Big business security breaches are the stories that most often make headlines, but small businesses shouldn’t think their size makes them any less immune to the same problems.
You may remember the popular catch phrase that was bandied around after the 2008 financial meltdown: “too big to fail.” The implication was that certain financial institutions are so large and so interconnected that their failure would be disastrous to the economy.
While it can be argued this mindset is flawed and dangerous, companies at the opposite end of the spectrum can suffer from a similarly flawed belief, which can be paraphrased: “too small to be noticed.” What this refers to is the false notion that cybercriminals who make a living exploiting companies’ IT systems won’t waste their efforts with such small pickings.
Following are some facts that point to a very different reality about the security challenges SMBs are facing (the what), some insights into why this is happening, and concluding with some tips for how IT service providers can help.
What Security Challenges Are Small Businesses Facing?
The 2013 Verizon Data Breach Investigations Report, which corroborates the findings of 19 global organizations on studying and combating data breaches, identified 621 confirmed data breaches in 2012. Of that number, 193 (31 percent) were from businesses with 100 or fewer employees and another 9 percent were attributed to organizations with between 101 and 1,000 employees. The average cost of a data breach, according to a 2010 joint study conducted by Applied Research and commissioned by Symantec, is $188,242 per year. Most SMBs would struggle with that kind of financial hit – and a good number would experience layoffs or worse as a result.
Shedding additional light on the subject is The Symantec 2013 Internet Security Threat Report, which notes that the attacks to small businesses in 2012 (which the report defines as businesses with fewer than 250 employees) were up 18 percent over the previous year. Additionally, McAfee, in conjunction with Office Depot, conducted a survey of more than 1,000 SMBs and found some additional surprises:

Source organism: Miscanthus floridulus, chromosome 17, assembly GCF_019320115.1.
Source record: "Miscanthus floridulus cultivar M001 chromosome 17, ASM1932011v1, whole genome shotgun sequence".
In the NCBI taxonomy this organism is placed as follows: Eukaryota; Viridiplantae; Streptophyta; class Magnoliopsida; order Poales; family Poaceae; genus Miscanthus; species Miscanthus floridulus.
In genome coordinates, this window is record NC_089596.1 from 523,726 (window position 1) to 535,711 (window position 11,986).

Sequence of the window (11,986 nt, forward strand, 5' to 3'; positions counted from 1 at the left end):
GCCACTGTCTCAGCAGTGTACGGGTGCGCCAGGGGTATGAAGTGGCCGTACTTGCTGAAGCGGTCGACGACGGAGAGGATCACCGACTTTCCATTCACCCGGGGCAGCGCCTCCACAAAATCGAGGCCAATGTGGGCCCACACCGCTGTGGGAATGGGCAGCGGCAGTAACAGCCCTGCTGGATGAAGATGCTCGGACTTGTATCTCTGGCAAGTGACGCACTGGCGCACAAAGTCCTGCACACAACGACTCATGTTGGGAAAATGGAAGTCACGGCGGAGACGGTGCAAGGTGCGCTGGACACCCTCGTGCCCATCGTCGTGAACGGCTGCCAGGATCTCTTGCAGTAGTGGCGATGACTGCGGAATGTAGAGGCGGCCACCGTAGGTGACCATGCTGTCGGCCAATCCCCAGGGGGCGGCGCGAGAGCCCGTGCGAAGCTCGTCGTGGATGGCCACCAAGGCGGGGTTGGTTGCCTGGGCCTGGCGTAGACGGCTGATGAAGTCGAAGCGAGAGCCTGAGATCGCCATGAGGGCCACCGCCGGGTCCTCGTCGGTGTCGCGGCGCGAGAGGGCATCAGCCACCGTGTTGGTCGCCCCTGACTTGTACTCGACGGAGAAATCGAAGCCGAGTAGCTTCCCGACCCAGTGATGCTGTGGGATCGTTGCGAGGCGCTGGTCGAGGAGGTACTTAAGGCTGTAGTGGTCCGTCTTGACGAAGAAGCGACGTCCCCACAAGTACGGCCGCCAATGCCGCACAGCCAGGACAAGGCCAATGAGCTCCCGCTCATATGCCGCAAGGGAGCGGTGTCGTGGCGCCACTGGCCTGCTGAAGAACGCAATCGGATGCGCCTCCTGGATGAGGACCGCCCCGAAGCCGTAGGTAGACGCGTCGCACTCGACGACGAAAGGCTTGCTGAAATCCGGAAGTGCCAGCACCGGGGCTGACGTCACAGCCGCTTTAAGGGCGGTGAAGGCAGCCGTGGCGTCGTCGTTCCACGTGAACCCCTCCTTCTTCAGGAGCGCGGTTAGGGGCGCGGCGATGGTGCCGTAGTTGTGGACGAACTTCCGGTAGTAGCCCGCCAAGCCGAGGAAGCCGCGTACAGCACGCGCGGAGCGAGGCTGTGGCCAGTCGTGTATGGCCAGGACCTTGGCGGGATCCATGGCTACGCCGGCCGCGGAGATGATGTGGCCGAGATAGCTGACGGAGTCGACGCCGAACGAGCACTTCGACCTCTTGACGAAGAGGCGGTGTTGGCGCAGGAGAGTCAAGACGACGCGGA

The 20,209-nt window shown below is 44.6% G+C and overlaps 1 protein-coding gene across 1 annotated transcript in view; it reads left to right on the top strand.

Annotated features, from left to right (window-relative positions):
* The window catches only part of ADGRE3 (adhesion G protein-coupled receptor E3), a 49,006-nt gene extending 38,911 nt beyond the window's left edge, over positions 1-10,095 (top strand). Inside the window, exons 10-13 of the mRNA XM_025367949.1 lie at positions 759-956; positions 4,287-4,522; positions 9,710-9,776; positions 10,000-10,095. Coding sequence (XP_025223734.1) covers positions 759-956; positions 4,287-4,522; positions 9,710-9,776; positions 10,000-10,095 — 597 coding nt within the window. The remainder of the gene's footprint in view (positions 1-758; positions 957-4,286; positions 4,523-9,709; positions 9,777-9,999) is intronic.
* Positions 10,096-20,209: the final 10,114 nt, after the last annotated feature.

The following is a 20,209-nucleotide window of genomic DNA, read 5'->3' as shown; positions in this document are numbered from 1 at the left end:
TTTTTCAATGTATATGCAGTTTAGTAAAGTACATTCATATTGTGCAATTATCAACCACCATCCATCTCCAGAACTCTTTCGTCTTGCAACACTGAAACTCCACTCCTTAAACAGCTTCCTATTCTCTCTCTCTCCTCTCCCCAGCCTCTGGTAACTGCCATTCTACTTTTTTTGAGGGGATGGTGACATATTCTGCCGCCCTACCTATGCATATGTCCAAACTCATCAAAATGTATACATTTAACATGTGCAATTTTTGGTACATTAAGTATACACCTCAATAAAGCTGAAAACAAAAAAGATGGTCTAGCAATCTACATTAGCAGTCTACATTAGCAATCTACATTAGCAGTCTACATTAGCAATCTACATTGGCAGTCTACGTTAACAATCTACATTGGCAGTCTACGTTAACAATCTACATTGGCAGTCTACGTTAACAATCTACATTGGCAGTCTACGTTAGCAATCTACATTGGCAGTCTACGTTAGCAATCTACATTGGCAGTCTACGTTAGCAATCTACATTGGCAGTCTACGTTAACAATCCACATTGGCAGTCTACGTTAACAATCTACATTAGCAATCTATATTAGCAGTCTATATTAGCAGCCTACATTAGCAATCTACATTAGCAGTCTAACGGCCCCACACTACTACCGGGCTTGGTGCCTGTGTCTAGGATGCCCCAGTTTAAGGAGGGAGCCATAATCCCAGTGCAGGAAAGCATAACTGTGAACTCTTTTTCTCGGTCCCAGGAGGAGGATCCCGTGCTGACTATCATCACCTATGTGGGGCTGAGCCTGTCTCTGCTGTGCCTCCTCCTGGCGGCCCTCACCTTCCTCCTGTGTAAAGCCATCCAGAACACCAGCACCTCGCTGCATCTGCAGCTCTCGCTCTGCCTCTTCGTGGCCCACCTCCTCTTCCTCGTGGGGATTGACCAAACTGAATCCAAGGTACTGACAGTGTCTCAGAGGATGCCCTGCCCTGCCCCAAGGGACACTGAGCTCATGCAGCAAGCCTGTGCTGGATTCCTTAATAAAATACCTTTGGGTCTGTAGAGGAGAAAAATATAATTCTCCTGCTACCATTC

- Only 9 percent of SMBs use endpoint/mobile device security despite the widespread use of employee-owned devices (i.e. BYOD)
- 45 percent of SMBs take no measures to secure company data on employees’ personal devices
- 80 percent of SMBs don’t use data protection in general
- Less than 50 percent use email security
- Only about 50 percent use Internet security technologies.
Rounding out the state of SMB security is research from PriceWaterhouseCoopers, which discovered that 96 percent of PCs are not adequately backed up. In other words, when malware, security breaches, and other security-related issues strike, the chance of data loss and downtime is high among SMBs.
Why do Cybercriminals Value Your SMB Customers’ Data so Much?
Now that we’ve established the fact that SMBs as a whole are in a pretty vulnerable state, the big question is why are cybercriminals starting to hone in on this group? One reason is that larger corporations are investing more heavily in sophisticated security strategies, which is forcing cybercriminals to seek lower hanging fruit. A recent presentation from IT security consulting firm Kalki Consulting, suggests cybercriminals have four primary motivations for targeting SMBs, including:
- Extortion and/or Financial Gain. Ransomware malware such as CryptoLocker is becoming a big problem for unsuspecting SMBs. Ransomware attacks occur when criminals break into the victim’s computers and encrypt all data on the system, rendering it inaccessible unless a fee is paid (using a form of digital currency known as Bitcoins) in exchange for the decryption key. Without that key and without a valid backup, the victim is out of luck and unable to recover its data.